Make some room in your closet.
The much-anticipated opening of San Francisco's first Reformation brick-and-mortar is here. OK, almost: Monday, February 27 is the day ardent fans of the eco-friendly, on-trend women's clothing label can get their hands on the goods IRL. The bright and shiny, totally tech-ed-out space lives in the Mission District—clearly Ref's neighborhood spirit animal.
We recently scored a sneak peek of the 2,000 square-foot Valencia Street store (formerly Freewheel Bike Shop) and a conversation with the LA-based brand's founder Yael Aflalo. We were blown away by both: We want to live in the store and be the super smart, super chic Aflalo.
Before moving on to the Q+A, a few key things to know...
1. This is eight-year-old Reformation's first new store in five years; currently there's one boutique in LA and two in NYC.
2. The boutique employs a brand-new tech-centric retail concept where shoppers are encouraged to look around, touch and feel the floral frocks, vintage-y denim and silky blouses, and then head to one of many touchscreen monitors to add their picks to a virtual dressing room (that will eventually land in their actual DRs). Translation: No need to sling heavy garments over you shoulder while fashion hunting.
3. The dressing rooms, replete with their own touchscreens (aka digital attendees) feature "magic wardrobes." You don't have to re-zip into your skinnies and traipse, barefoot, back to the main area seeking a sweater to match that adorable skirt—just add whatever you want via the monitor and it will magically appear in your closet, through a second (secret) set of wardrobe doors where Ref staff roam (shh!). The spacious rooms are also tricked out with DIY lighting—choose your own glow: Basic, Cool, Golden (our fave) and Sexy Time. Also feel free to plug in your iPhone, pull up a playlist and rock out.
4. Don't expect to find a full range of sizes or Reformation's full online catalog hanging from the uncluttered racks sprinkled purposefully throughout the space. Nope, the showroom displays only bestsellers in one or two sizes each although there are a lot more items to shop. Once you hit the touchscreen, though, you'll see instantly if your choice in your size and color is in stock. Simple.
5. Leave your cash at home. Right now it's credit card or Apple Pay only.
7x7: Why open a store in SF now and what drew you to the Mission?
YA: San Francisco is our third biggest online market, after NYC and LA. We held a sample sale in the Mission about a year ago and the turn out was incredible. Of course, when you think about 'tech,' you think SF, but Reformation is also sustainable and I love that San Francisco is a city that really embraces that type of culture. The diversity of the Mission District has always been fascinating, and we really felt like it was a community that is embracing new ideas. We also found a space that has a mini parklet out front, which we'd love to revamp and create our own little eco-culture.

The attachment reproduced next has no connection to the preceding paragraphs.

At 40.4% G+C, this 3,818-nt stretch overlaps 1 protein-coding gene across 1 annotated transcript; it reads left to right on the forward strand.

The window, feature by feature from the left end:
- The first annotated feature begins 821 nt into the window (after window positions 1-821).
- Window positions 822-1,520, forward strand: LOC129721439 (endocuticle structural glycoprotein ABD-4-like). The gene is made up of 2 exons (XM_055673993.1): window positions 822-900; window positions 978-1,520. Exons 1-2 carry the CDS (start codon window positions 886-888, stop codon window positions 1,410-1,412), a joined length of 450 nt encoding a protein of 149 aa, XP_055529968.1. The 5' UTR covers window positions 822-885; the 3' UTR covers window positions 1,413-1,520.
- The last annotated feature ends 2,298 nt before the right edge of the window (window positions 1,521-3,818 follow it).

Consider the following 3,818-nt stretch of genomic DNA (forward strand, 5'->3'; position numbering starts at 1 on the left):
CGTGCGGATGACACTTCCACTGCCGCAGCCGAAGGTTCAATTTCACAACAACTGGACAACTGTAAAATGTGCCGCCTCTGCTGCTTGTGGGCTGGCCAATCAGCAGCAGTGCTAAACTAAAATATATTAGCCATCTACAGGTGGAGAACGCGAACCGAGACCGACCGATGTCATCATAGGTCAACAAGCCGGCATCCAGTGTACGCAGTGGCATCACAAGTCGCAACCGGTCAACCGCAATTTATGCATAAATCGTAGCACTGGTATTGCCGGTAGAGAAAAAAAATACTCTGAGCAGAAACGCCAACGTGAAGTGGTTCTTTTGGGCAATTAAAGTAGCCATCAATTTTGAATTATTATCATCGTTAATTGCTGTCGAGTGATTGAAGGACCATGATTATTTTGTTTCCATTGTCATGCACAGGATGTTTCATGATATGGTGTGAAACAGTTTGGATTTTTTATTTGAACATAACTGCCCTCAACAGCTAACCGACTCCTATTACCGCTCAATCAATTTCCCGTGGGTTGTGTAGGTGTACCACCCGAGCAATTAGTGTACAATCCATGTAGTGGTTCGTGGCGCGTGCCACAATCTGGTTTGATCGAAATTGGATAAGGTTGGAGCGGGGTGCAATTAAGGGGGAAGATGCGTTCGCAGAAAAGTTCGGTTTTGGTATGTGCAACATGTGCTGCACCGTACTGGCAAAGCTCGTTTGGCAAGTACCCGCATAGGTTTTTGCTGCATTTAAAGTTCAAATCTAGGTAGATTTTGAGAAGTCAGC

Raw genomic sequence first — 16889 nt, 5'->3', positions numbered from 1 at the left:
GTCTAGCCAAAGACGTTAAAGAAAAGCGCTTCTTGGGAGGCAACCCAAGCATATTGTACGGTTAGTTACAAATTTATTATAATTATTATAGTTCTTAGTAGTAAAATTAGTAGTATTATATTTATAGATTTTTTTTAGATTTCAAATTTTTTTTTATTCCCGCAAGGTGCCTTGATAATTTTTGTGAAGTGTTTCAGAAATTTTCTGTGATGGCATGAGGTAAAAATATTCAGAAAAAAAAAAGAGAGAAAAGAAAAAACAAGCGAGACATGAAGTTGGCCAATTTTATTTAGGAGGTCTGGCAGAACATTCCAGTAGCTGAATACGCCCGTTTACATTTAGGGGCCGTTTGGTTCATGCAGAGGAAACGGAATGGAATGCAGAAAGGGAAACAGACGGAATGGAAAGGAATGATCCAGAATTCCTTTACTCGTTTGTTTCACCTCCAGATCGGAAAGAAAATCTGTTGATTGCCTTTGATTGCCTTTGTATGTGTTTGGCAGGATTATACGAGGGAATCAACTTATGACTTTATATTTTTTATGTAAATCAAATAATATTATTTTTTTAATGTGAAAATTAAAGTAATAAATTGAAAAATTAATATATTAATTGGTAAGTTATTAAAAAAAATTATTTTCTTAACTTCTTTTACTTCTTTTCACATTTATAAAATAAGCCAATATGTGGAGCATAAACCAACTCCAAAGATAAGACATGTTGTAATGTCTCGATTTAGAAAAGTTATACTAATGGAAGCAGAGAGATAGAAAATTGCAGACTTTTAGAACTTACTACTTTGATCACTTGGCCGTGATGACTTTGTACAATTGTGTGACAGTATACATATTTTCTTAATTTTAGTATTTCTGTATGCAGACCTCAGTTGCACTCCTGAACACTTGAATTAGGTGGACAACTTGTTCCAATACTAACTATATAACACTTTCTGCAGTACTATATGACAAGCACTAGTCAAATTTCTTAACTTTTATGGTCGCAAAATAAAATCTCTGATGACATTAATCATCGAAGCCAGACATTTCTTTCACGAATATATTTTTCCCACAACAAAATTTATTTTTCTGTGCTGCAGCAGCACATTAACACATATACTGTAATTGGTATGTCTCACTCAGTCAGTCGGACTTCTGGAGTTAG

Explain the new tech-centric retail concept.
Over the years, I've noticed that the shopping experience at physical retail stores has deteriorated. Customers are lugging around armfuls of clothes in different sizes, it's difficult to get people on the floor to help, and, overall, it's become an environment void of any sort of luxury. With the new store, we wanted to bring back the elevated shopping experience to brick-and-mortar retail—seamlessness, ease, convenience, and comfort. We created everything in the store with these ideas in mind and are very excited about the new type of experience we're bringing to market.
What's your take on the current state of shopping?
Shopping has become one of my least favorite activities with bad lighting, messy and unorganized racks, never finding my size or people to help me find it. I really wanted to bring retail into the 21st century with technology. In our new store, we're hoping to reduce if not eliminate many of these inconveniences and, hopefully, encourage repeat customers.
Is it true you took much inspiration from Apple and Tesla?
Yes: They're both in a forward-thinking group of companies I feel are offering a high-end, high-volume retail experience. Basically what I believe the future of shopping should feel like—easy, intuitive and kind of magical. With Apple, the stores are always so busy, yet they're always able to maintain a high level of customer experience. The floor isn't cluttered with tons of products; just a few key items that customers can play around with. There's a similar dynamic with Tesla. Unlike traditional dealerships, there's no enormous lot with rows and rows of cars. Instead, there is a small showroom, with a single model on display, and flat screens where you can learn about the bells and whistles you can purchase. I bought a Tesla in a showroom and it left a profound impression on me. Usually buying a car is so difficult and horrible. But buying a Tesla on a flat-screen monitor was so easy that I wondered if I was doing it right: I picked the color I wanted, entered my address, and swiped by credit card, then it was all done. My car showed up a month later.
What local companies were used in the store's design?
Watershed Materials in Napa made the gorgeous rammed earth wall; Bohlin Cywinski Jackson (based in Philly but with an office in SF) handled the architecture with Dreamt SF construction.
What are you favorite SF things?
Flour + Water, Ritual Coffee, Tartine (of course), Painted Bird, Land's End and a good view of the Golden Gate.
// Reformation is located at 914 Valencia St (Mission), thereformation.com
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